- b) The area identified for exploration contains significant terrestrial and aquatic biodiversity
- The EWT strongly supports the integrity of protected areas such as the Ongeluksnek Nature Reserve (including buffer areas) and will oppose any incompatible development that could negatively influence such integrity. Several endangered and vulnerable species are found within the proposed area.
- c) The area concerned represents a significant water production area and given climate change scenarios and our current drought scenario, ecological infrastructure should not be compromised. Large areas within the Jordan river basin represent temporary or seasonal wetlands. Wetlands are one of South Africa’s most threatened habitat types and our country can simply not afford to lose or compromise any additional wetlands.
- d) Should areas of irreplaceable biodiversity value, protected areas, buffer zones, other sensitive areas and residential areas be excluded from this application, the remaining extent may be deemed economically unviable for exploration.
- e) The conservation sector (consisting of various Not-for-Profit organisations) has made significant strides in this area and has managed to create a conservation economy that employs and empowers a significant number of individuals. The proposed activity will threaten gains made.
- f) We further are of the opinion that the “need and desirability” of this application has not been demonstrated satisfactorily.
The Endangered Wildlife Trust (EWT) supports the “precautionary principle” enshrined in the National Environmental Management Act 108 of 1998. As such, activities with uncertain impacts should not proceed until such time as information is gained to accurately assess its impacts. We are of the opinion that processes surrounding the exploration, extraction or production of shale gas carry uncertain risks and impacts and as such cannot be allowed to proceed unless these are clarified.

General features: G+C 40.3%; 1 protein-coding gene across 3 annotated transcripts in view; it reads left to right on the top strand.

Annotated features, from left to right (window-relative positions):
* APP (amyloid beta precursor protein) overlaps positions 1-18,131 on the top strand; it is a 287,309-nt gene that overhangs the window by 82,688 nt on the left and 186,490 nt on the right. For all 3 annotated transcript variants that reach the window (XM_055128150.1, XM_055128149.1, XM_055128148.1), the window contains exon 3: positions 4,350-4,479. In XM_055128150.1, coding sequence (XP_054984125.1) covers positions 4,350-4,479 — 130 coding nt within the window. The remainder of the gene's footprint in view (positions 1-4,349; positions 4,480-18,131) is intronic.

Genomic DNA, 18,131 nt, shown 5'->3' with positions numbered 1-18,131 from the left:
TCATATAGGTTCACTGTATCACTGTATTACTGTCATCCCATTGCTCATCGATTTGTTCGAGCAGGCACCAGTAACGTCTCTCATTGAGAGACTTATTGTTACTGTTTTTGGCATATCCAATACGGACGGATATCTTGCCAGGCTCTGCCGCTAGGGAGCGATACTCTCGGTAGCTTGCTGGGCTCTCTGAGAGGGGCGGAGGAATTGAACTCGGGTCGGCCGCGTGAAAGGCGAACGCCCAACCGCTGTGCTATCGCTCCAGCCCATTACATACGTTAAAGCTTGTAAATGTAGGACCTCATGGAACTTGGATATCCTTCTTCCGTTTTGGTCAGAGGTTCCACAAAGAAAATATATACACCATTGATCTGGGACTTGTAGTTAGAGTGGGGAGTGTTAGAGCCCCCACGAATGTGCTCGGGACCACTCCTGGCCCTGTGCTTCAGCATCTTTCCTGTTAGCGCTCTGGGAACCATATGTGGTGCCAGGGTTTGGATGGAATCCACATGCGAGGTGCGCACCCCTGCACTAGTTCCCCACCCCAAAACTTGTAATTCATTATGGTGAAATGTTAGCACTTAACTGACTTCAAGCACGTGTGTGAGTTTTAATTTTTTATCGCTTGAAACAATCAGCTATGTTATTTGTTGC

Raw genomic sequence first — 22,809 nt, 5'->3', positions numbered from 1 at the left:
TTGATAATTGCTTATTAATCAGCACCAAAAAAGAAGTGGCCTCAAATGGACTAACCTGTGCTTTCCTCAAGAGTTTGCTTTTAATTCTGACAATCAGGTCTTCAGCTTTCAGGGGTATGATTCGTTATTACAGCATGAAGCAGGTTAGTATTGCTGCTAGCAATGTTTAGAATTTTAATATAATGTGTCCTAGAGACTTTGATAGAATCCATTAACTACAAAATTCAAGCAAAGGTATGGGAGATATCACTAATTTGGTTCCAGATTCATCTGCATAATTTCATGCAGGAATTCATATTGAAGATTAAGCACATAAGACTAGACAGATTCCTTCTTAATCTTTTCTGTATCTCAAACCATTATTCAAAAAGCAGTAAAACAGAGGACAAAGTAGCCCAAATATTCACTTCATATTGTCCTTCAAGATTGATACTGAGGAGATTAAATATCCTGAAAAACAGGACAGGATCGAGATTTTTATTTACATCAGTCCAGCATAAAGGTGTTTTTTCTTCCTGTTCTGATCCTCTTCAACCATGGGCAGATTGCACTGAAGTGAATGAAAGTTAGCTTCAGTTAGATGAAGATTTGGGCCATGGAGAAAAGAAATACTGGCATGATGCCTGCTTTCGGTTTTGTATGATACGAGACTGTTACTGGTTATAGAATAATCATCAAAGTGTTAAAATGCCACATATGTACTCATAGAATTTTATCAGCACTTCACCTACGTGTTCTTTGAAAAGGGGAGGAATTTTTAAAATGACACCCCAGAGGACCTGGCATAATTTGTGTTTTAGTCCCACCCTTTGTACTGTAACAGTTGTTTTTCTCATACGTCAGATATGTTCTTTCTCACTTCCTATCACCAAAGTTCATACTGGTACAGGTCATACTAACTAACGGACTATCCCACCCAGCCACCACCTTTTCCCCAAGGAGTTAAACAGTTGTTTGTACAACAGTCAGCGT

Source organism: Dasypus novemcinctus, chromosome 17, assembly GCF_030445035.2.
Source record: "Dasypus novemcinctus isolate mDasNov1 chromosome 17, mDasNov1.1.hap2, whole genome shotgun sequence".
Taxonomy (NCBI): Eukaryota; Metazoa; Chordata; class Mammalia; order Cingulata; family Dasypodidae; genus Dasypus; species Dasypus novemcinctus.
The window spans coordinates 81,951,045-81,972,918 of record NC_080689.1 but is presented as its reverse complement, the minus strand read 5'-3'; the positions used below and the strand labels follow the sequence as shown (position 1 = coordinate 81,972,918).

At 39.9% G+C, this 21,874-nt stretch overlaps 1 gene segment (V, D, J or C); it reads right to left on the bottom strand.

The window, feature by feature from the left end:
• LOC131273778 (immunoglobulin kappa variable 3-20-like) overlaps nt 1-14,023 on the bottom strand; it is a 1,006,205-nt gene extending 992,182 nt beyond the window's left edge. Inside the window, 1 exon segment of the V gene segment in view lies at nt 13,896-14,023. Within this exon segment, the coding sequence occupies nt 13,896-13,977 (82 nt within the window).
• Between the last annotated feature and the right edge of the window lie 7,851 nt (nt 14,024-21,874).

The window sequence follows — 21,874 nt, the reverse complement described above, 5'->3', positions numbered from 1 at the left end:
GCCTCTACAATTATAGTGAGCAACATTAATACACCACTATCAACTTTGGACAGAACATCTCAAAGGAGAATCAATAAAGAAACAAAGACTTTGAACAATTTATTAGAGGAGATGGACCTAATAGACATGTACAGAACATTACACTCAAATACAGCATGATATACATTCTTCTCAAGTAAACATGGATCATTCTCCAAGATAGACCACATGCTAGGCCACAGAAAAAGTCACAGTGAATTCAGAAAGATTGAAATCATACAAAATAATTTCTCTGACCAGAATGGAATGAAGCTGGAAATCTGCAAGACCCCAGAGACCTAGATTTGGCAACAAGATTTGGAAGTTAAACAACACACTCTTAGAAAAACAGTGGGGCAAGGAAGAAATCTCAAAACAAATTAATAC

Given the close relationship of energy, water and food security, and the urgent requirement to protect our ecosystems’ resilience in the light of climate change, we believe that an alternative energy vision is required which this application does not satisfy.
Simon Gear for Birdlife:
Thank you for the opportunity to comment on the above study.
BirdLife South Africa supports the responsible development of renewable energy and access to South Africa’s energy resources. To this end, BirdLife South Africa is actively involved in a number of energy projects across South Africa, working alongside developers such as Eskom and the various bidders in the independent power producers (IPP)’s process. BirdLife South Africa was also involved in the strategic Environmental Impacts Assessment (SEA) that was conducted for the Karoo Basin regarding shale gas exploration there.
BirdLife South Africa wishes to place on record our objection to the further exploration for shale gas in the area described. We have the following objections:
– The Eastern Cape is in parts water-rich and supports a wide range of biodiversity and human habitation. Any suggested course of action needs to be weighed against the far vaster potential impacts than those anticipated in South Africa’s dryer ecosystems.